Google Search Operators: Helping You Hone In

Most people know Google is an incredible tool when you’re on the hunt for knowledge, power, or the nearest Starbucks. But searching for and finding exactly what you want can sometimes be harder than finding the newest viral kitten video. Luckily, there’s an answer for that.

Search-Operators-1Have you ever typed a huge, specific sentence into Google and were less than satisfied with the results? Google is pretty advanced; it uses over 200 unique signals to guess what you’re looking for. But sometimes it needs a little assistance.

In an effort to help users get exactly what they’re looking for, Google has developed search operators. These gems enable searchers to hone in on information without having to jump through searching hoops. The name of each search operator explains where it searches for the content. Users can therefore choose and define where they want to find their phrases.

Search operators have different uses. Some are optimized for all types of searches; others are only optimized for specific searches. For example, “allintext:” can be used for web, image, group, directory, news, or product searches. On the other hand, “source:” is utilized only for news searches.

We’ve created a list of search operators and their uses below. Click on the examples in each to see how they work.

Note: when you use these search operators, include the colon (:) after the operator before you write your search text.

  • allintext:
    • Uses: web search, image search, group search, directory search, news search, product search
    • Results are restricted to pages that contain all of the terms specified.
    • Example: allintext: buying a used jeep
  • allintitle:
    • Uses: web search, image search, group search, directory search, news search, product search
    • Results are restricted to webpage titles that contain all of the terms specified.
    • Example: allintitle: certified public accountant
  • cache:
    • Uses: web search
    • Cache should be used with cache: URL. This will bring up a cached or stored past version of the webpage as opposed to the current page.
  • define:
    • Uses: web search
    • Results are restricted to definitions pulled from web pages found by the search terms.
    • Example: define: cached
  • filetype: or ext:
    • Uses: web search, image search, directory search
    • Results are restricted to the type of file specified. File types can include suffixes such as pdf, doc, docx, xlsx, etc. Be sure to place the filetype search operator after the search terms but before the suffix.
    • Example: copywriting checklist filetype: pdf
  • inanchor:
    • Uses: web search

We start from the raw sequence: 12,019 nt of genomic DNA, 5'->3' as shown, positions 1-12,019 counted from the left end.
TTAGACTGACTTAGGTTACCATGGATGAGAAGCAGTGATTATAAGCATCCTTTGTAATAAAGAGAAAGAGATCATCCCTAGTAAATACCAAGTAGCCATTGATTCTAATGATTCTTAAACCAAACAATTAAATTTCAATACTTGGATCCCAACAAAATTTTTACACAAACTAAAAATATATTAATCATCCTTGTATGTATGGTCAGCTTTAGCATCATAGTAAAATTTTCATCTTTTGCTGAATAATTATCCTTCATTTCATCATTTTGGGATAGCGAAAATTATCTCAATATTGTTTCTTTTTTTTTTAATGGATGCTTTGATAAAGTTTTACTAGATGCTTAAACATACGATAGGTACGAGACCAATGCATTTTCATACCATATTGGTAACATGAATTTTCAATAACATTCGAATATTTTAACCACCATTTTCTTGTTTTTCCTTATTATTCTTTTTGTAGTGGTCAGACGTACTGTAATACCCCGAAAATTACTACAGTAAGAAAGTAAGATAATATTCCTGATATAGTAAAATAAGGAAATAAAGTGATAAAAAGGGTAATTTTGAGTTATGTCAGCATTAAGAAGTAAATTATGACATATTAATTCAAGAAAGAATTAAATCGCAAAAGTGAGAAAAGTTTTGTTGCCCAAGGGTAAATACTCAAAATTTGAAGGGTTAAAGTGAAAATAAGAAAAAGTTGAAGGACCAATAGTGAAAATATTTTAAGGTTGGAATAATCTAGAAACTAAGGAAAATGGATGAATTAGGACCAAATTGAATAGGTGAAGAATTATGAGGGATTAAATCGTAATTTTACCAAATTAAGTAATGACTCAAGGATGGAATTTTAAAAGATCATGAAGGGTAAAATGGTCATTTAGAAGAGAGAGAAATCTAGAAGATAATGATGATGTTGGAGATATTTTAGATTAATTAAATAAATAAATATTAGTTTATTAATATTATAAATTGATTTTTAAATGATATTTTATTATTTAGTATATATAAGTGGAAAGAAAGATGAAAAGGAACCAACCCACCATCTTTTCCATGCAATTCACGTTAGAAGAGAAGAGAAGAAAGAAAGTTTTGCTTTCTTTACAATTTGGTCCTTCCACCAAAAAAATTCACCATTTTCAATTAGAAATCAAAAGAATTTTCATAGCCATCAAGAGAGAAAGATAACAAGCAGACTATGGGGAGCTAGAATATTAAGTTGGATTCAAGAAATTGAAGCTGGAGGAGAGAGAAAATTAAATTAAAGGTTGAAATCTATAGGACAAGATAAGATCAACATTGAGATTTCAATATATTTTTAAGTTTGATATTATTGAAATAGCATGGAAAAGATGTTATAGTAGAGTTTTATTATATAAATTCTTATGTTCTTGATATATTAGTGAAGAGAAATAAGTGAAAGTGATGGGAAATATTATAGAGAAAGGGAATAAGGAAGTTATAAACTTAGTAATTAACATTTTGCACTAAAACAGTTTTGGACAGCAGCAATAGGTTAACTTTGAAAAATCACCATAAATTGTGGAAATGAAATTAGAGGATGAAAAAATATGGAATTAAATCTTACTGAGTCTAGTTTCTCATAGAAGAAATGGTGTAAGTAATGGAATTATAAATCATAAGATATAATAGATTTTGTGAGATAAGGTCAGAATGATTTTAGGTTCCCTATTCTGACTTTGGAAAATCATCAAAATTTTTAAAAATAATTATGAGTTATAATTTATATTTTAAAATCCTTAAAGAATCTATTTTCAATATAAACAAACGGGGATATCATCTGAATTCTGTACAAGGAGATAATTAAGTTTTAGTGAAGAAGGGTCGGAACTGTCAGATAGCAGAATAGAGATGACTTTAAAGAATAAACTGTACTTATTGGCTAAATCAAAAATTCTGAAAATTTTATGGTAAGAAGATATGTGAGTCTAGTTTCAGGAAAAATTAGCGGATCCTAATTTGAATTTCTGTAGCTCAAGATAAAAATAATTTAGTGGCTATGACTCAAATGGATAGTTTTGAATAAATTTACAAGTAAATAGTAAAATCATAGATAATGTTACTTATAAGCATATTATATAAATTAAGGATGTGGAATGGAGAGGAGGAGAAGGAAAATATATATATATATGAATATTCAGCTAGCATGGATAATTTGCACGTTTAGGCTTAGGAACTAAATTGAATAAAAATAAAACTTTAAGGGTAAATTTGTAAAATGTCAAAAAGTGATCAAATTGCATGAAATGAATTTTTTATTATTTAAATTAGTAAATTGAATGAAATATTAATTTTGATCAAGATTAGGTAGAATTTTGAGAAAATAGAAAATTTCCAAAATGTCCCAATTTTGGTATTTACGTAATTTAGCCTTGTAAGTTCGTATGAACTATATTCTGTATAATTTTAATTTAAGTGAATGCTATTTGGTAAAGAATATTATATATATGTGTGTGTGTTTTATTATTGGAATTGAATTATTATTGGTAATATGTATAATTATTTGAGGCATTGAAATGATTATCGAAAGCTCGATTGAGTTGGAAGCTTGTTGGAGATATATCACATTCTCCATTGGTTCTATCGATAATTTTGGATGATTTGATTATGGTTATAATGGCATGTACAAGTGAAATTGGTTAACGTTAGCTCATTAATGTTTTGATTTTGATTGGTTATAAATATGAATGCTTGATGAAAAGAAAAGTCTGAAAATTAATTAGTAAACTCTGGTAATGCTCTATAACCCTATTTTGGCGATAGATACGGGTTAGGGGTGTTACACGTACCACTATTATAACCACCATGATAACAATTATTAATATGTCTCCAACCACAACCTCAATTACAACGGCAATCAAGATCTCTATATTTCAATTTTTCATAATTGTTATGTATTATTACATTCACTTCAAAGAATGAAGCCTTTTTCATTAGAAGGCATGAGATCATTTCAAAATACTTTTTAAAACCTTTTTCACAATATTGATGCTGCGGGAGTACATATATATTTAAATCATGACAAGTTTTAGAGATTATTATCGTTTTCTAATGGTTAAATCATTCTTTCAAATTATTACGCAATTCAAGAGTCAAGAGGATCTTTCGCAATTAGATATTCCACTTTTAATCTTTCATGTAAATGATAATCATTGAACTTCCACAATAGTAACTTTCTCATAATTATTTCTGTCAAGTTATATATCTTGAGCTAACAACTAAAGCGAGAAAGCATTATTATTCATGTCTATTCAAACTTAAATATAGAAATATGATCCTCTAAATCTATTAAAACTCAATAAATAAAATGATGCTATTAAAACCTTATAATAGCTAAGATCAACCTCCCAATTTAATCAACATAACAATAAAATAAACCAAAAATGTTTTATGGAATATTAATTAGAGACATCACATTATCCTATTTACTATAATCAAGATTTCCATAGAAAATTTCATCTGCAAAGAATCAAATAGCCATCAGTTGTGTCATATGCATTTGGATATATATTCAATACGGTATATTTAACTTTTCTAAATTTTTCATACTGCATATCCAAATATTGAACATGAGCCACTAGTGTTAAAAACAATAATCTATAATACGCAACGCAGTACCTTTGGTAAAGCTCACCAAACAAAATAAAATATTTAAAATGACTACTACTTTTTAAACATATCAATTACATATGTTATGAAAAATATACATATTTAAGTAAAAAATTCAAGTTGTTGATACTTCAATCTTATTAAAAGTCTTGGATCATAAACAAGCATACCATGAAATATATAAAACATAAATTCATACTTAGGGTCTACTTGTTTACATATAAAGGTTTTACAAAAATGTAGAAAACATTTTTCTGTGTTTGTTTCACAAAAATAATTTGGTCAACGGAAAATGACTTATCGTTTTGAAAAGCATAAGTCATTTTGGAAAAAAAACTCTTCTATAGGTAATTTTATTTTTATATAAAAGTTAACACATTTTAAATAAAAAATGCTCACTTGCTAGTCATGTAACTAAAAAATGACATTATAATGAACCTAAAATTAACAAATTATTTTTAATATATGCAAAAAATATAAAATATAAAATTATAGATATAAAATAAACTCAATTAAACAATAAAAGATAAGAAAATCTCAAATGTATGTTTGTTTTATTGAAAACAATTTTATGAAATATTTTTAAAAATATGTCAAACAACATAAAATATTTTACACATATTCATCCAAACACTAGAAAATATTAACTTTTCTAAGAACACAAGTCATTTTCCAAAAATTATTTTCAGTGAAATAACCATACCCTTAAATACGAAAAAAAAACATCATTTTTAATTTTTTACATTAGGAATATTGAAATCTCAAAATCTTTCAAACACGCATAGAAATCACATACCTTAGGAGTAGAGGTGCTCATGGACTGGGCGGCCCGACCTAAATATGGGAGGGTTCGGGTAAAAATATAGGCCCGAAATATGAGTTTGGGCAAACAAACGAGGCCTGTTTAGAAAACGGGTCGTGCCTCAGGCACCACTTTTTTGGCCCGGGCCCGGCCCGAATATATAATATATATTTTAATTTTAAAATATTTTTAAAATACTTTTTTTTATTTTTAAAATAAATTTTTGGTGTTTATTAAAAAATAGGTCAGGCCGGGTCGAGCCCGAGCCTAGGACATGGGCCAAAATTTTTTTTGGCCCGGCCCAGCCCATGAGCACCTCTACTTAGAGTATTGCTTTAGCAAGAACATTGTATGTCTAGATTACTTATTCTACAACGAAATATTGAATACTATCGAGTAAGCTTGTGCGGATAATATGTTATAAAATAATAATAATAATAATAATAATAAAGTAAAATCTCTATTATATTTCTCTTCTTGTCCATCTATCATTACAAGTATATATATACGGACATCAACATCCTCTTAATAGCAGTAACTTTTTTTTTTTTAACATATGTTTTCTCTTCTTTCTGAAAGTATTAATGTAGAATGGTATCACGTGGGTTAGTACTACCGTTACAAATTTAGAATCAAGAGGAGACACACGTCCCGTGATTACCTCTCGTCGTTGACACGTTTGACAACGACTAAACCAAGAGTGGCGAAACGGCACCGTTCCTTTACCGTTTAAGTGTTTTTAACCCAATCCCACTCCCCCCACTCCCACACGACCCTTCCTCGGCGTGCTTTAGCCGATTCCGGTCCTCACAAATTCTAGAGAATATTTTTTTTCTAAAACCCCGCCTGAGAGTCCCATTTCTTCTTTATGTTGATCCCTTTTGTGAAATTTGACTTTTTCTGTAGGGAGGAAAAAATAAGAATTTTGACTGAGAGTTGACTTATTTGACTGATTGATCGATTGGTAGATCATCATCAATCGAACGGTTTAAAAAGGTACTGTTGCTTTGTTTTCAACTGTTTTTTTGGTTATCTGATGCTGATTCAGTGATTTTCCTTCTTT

• Similar to allinanchor:, this query looks at pages that contain your search terms in the anchor text. It may not include all of the search terms in the anchor text; other terms may be found in the content of the site.
    • Example: inanchor: must visit venice beach restaurants
    • Note the difference in search results for this query compared with the allinanchor: query.
  • info: or id:
    • Uses: web search
    • These queries are used to present information about the URL specified. This same information can be obtained by typing the web page URL directly into the search bar.
    • Example: info: yard house cincinnati
  • intext:
    • Uses: web search, group search, directory search, news search
    • Results are restricted to pages containing the term or terms of the query in the text. They may not include all terms.
    • Example: intext: buying a used jeep
    • Note the difference between these search results and those for allintext:.
  • intitle: or insubject:
    • Uses: web search, image search, group search, directory search, news search
    • Similar to allintitle:, this query limits results to pages containing the term or terms of the query in the title. It may not include all terms.
    • Example: intitle: certified public accountant
    • Note the difference between these search results and those for allintitle:.
  • inurl:
    • Uses: web search, directory search, news search
    • Similar to allinurl:, this query limits results to pages containing the term or terms of the query in a page’s URL. It may not include all terms.
    • Example: inurl: dog walking services los angeles
    • Note the difference between these search results and those for allinurl:.
  • site:
    • Uses: web search, image search
    • Results are restricted to the site or domain specified in the query.
    • Example: admissions site:www.uky.edu
  • author:
    • Uses: group search
    • Results are restricted to articles by the author specified.
    • Example: French author: kershul

If searching via the already advanced Google algorithm just isn’t getting you the results you want, try using one of these search operators to help you along.

Wondering how you’re going to remember all of these operators? Don’t strain your brain; by using Google’s Advanced Search page, you can create the same searches without having to remember the fancy wording.